@MPIGNY - Spring/Summer 2017 - 10




s event planners, we should
always keep up with what is
new in our industry. Like a
great many of you, I sign
up for newsletters, join
social media groups
and attend networking and educational
industry events, all in an effort to stay
on top of the latest trends. One area
of our industry that has excited and
disheartened me in equal measures is
event technology.
I have been excited because - well,
wow, there is just so much out there! I sit
in workshops and conferences where a
wealth of new technology is showcased:
Holograms present to audiences, while
wristbands sense their emotions using
minute technological cues. My phone
lights up with messages tailor-made for
me upon passing beacon technology.
Business cards are no longer even
required as contact details and other
information is exchanged with peers with
the tap of a wristband, or via my badge
lighting up as I walk past someone with
similar business interests. Sometimes the
technology means I do not even have to
attend the live event - I can catch-up with
the on-demand version or watch through
a live stream. I leave these sessions
abuzz with how the technology on view
can improve the events I plan.
Then dawns the sobering realization:
I manage events in the financial industry,
which are heavily content-driven and,



like most industries, have extremely tight
budgets, relying heavily on corporate
sponsorship. So much of the "buzz"
technology out there is geared toward
the larger trade show market and a more
tech-savvy audience and companies who
invest in this technology certainly seem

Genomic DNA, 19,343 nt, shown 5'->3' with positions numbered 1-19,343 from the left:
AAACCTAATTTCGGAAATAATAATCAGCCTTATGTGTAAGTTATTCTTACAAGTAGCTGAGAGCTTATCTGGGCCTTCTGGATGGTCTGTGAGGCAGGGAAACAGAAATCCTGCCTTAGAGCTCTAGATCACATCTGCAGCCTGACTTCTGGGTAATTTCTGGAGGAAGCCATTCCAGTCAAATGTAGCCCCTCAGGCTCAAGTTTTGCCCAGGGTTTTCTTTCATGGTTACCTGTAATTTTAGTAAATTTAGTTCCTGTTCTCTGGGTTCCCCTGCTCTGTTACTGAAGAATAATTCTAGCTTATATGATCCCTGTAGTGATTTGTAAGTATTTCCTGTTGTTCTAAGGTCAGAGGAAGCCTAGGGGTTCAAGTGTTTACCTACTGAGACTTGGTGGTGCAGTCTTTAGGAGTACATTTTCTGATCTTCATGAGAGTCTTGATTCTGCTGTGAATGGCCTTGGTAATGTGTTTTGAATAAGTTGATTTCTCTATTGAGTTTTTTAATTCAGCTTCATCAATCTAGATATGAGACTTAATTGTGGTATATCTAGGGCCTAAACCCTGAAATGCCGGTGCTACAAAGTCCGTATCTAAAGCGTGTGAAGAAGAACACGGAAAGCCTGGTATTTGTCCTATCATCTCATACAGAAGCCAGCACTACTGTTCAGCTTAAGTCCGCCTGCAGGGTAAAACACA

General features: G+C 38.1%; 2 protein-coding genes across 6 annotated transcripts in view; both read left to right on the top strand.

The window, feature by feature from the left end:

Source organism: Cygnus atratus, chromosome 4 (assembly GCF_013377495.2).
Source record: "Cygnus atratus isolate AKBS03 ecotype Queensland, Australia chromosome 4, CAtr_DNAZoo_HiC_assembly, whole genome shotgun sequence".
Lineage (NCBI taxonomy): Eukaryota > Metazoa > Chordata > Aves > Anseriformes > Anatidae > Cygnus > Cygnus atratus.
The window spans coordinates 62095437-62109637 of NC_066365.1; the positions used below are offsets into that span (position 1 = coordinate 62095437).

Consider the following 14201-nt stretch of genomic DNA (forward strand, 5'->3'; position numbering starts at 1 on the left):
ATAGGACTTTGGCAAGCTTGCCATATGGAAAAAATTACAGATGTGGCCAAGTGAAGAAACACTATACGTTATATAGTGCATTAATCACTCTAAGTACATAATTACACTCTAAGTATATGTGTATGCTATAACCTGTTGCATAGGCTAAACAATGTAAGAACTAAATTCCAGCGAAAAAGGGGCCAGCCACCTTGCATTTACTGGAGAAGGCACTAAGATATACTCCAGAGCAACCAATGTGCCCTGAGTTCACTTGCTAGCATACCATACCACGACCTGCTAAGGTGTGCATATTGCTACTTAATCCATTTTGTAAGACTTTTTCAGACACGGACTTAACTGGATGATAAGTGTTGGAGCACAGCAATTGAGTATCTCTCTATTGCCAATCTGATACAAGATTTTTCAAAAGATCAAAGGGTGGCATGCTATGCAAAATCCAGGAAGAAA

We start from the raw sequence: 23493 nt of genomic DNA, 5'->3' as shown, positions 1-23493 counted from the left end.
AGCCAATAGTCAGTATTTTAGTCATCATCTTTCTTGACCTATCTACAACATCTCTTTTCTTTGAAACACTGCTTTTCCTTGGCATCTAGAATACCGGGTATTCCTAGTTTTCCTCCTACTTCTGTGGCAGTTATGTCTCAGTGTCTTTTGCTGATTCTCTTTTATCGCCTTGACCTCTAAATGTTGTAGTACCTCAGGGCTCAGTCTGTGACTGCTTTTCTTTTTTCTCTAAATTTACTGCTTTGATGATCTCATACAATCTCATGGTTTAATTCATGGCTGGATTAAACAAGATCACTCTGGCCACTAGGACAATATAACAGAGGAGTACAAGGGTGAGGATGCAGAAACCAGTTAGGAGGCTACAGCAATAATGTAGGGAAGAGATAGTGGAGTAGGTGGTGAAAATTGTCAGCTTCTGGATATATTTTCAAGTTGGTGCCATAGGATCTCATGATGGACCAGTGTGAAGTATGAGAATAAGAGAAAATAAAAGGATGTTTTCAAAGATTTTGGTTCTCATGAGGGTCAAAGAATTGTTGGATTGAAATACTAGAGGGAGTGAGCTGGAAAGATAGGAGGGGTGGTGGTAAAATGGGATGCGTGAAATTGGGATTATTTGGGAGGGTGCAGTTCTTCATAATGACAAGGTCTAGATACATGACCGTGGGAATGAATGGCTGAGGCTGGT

to have larger budgets or strategic event
objectives that incentivize them to do so.
When I imagine going back to my
own internal stakeholders requesting
the additional thousands of dollars it
would take to implement some of this
technology, I come back to earth with a
bump. Without the proof it will work or
that our audience will engage, sign off for
additional budget is difficult to get. All too
often technology is a "nice to have," but it
is not a necessity.
Recently I attended the Event of the
Future at Convene alongside about 150
event colleagues, and with a staggering
1,500+ watching through live-streaming
technology. One comment that resonated
was made by Chris Kelly, co-founder and
president of Convene:
"As the industry moves forward
there's going to be a greater
expectation of a layering of
technology that is unprecedented."
The message is this: Whatever
industry you manage events in, they
cannot afford to stagnate!
So, are smaller conference organizers,
where the priority is cost-saving (such as
in the not-for-profit industry) and where

the audience's focus is not technological,
truly able to experiment with cutting-edge
tech? One of the most highly-ranked
questions at the aforementioned Event
of the Future conference was submitted
anonymously via Sli.do:
Budget is always a major constraint
when trying out new technology.
Organizers do not want to spend without
a guarantee it will work or have good ROI.
How can we drive this as event planners?
Here's the thing. Those of us managing
logistics/event operations are often the
purchaser. Whilst sales and marketing
rack up the dollars in sponsorship and
delegate revenue, logistics spend, spend,
spend. Holding the proverbial purse
strings means you are scrutinized on
your costs and are certainly expected to
save money, especially if revenues are
not met. The impetus to save on budget
sometimes means that we neglect to
explore the potential of new technology
that we think we cannot afford. However,
I would argue that, if an event is hitting
its revenue targets (and therefore under
less pressure to save on the budget),
there is an obligation for us as event
planners to explore technology that will
ensure these revenues will continue
to be hit by investing in the experience
of our delegates and sponsors, which
should in turn improve revenues over
subsequent events.
There is some technology out there
that can make all the difference, and


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